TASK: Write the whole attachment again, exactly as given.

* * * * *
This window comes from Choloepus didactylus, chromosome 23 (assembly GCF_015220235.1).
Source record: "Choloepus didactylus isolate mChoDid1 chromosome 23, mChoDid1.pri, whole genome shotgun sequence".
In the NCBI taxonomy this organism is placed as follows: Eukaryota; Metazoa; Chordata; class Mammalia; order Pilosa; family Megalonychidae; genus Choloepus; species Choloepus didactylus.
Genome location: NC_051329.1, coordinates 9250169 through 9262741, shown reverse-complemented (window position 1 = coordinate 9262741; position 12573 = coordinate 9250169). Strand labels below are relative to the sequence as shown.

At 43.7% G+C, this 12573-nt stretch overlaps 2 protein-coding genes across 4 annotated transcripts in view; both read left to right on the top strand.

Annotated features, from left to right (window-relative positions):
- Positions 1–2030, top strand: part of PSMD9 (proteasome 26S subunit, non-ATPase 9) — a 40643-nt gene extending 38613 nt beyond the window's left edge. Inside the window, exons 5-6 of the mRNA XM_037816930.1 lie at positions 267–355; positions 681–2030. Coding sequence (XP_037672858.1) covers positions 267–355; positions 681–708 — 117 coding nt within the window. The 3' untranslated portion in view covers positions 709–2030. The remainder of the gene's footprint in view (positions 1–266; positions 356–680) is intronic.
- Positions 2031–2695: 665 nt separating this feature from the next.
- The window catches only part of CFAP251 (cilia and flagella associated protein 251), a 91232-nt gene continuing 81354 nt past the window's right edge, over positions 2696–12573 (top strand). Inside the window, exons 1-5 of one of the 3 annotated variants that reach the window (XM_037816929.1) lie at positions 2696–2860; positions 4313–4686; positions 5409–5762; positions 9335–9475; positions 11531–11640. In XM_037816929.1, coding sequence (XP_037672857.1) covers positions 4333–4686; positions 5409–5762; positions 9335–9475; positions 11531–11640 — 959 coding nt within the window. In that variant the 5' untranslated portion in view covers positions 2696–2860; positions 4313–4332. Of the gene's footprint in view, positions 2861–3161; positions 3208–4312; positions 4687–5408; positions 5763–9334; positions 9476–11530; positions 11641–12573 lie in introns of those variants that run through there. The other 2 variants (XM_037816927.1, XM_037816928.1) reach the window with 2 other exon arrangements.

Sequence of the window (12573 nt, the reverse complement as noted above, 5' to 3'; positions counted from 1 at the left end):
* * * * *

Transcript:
This window comes from Choloepus didactylus, chromosome 23 (assembly GCF_015220235.1).
Source record: "Choloepus didactylus isolate mChoDid1 chromosome 23, mChoDid1.pri, whole genome shotgun sequence".
In the NCBI taxonomy this organism is placed as follows: Eukaryota; Metazoa; Chordata; class Mammalia; order Pilosa; family Megalonychidae; genus Choloepus; species Choloepus didactylus.
Genome location: NC_051329.1, coordinates 9250169 through 9262741, shown reverse-complemented (window position 1 = coordinate 9262741; position 12573 = coordinate 9250169). Strand labels below are relative to the sequence as shown.

At 43.7% G+C, this 12573-nt stretch overlaps 2 protein-coding genes across 4 annotated transcripts in view; both read left to right on the top strand.

Annotated features, from left to right (window-relative positions):
- Positions 1–2030, top strand: part of PSMD9 (proteasome 26S subunit, non-ATPase 9) — a 40643-nt gene extending 38613 nt beyond the window's left edge. Inside the window, exons 5-6 of the mRNA XM_037816930.1 lie at positions 267–355; positions 681–2030. Coding sequence (XP_037672858.1) covers positions 267–355; positions 681–708 — 117 coding nt within the window. The 3' untranslated portion in view covers positions 709–2030. The remainder of the gene's footprint in view (positions 1–266; positions 356–680) is intronic.
- Positions 2031–2695: 665 nt separating this feature from the next.
- The window catches only part of CFAP251 (cilia and flagella associated protein 251), a 91232-nt gene continuing 81354 nt past the window's right edge, over positions 2696–12573 (top strand). Inside the window, exons 1-5 of one of the 3 annotated variants that reach the window (XM_037816929.1) lie at positions 2696–2860; positions 4313–4686; positions 5409–5762; positions 9335–9475; positions 11531–11640. In XM_037816929.1, coding sequence (XP_037672857.1) covers positions 4333–4686; positions 5409–5762; positions 9335–9475; positions 11531–11640 — 959 coding nt within the window. In that variant the 5' untranslated portion in view covers positions 2696–2860; positions 4313–4332. Of the gene's footprint in view, positions 2861–3161; positions 3208–4312; positions 4687–5408; positions 5763–9334; positions 9476–11530; positions 11641–12573 lie in introns of those variants that run through there. The other 2 variants (XM_037816927.1, XM_037816928.1) reach the window with 2 other exon arrangements.

Sequence of the window (12573 nt, the reverse complement as noted above, 5' to 3'; positions counted from 1 at the left end):